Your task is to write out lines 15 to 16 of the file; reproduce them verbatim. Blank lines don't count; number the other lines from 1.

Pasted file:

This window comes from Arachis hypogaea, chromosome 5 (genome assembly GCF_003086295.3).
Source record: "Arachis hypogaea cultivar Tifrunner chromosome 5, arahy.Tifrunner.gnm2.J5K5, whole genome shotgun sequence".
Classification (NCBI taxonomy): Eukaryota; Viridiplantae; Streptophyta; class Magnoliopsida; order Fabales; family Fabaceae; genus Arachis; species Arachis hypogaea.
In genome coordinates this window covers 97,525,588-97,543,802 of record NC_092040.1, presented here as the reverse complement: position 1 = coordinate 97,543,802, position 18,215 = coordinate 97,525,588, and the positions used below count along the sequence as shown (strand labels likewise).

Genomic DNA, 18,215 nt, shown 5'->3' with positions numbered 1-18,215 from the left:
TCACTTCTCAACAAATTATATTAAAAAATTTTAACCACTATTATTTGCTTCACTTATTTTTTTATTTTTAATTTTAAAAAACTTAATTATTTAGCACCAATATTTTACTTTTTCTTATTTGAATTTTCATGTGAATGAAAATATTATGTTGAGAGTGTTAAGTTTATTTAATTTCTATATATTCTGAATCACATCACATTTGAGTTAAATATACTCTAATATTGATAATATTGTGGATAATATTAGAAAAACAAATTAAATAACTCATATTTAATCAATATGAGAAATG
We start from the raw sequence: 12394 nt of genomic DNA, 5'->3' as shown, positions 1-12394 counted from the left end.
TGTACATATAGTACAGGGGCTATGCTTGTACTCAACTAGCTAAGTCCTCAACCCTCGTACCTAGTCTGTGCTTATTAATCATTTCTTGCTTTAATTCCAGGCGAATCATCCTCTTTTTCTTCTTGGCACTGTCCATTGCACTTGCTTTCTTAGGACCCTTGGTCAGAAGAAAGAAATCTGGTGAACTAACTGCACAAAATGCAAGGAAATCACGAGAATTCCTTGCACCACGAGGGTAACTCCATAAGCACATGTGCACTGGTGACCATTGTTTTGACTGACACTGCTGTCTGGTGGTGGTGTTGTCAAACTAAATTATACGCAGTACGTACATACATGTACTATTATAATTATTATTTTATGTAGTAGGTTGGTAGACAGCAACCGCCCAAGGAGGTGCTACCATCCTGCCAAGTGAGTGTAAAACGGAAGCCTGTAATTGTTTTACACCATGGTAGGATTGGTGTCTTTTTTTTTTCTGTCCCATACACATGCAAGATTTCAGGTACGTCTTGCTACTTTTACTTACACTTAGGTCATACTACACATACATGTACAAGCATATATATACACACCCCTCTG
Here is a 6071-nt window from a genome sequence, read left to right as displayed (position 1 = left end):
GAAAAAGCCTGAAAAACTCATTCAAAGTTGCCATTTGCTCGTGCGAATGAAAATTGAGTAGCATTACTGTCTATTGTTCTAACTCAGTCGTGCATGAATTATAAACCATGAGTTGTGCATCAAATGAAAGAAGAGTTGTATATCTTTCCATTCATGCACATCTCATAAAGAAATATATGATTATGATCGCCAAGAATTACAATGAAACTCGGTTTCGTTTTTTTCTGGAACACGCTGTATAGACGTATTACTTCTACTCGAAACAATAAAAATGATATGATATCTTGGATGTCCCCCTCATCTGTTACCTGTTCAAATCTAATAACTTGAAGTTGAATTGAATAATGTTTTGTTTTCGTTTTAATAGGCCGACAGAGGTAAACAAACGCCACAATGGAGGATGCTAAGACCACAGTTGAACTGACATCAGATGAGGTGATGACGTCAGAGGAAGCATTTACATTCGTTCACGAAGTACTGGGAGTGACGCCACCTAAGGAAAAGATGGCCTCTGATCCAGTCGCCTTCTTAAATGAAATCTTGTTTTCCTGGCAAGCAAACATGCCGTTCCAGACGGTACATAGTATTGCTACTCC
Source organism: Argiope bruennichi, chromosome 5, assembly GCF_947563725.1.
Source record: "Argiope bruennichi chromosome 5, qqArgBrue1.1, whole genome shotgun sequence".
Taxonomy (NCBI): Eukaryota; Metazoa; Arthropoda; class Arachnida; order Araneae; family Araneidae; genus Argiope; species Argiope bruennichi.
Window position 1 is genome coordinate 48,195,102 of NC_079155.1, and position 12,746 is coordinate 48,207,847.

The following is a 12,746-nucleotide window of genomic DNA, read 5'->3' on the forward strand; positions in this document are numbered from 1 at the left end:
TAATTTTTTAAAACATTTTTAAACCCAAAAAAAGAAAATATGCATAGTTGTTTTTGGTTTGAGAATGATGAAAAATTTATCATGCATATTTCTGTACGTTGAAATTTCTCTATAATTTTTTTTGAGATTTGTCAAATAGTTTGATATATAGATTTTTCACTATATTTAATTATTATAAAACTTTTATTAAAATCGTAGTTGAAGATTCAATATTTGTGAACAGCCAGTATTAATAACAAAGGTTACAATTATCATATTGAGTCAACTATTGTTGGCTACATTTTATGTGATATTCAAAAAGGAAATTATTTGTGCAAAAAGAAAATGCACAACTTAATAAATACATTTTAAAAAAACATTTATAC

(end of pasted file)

The following is a 12,746-nucleotide window of genomic DNA, read 5'->3' on the forward strand; positions in this document are numbered from 1 at the left end:
TAATTTTTTAAAACATTTTTAAACCCAAAAAAAGAAAATATGCATAGTTGTTTTTGGTTTGAGAATGATGAAAAATTTATCATGCATATTTCTGTACGTTGAAATTTCTCTATAATTTTTTTTGAGATTTGTCAAATAGTTTGATATATAGATTTTTCACTATATTTAATTATTATAAAACTTTTATTAAAATCGTAGTTGAAGATTCAATATTTGTGAACAGCCAGTATTAATAACAAAGGTTACAATTATCATATTGAGTCAACTATTGTTGGCTACATTTTATGTGATATTCAAAAAGGAAATTATTTGTGCAAAAAGAAAATGCACAACTTAATAAATACATTTTAAAAAAACATTTATAC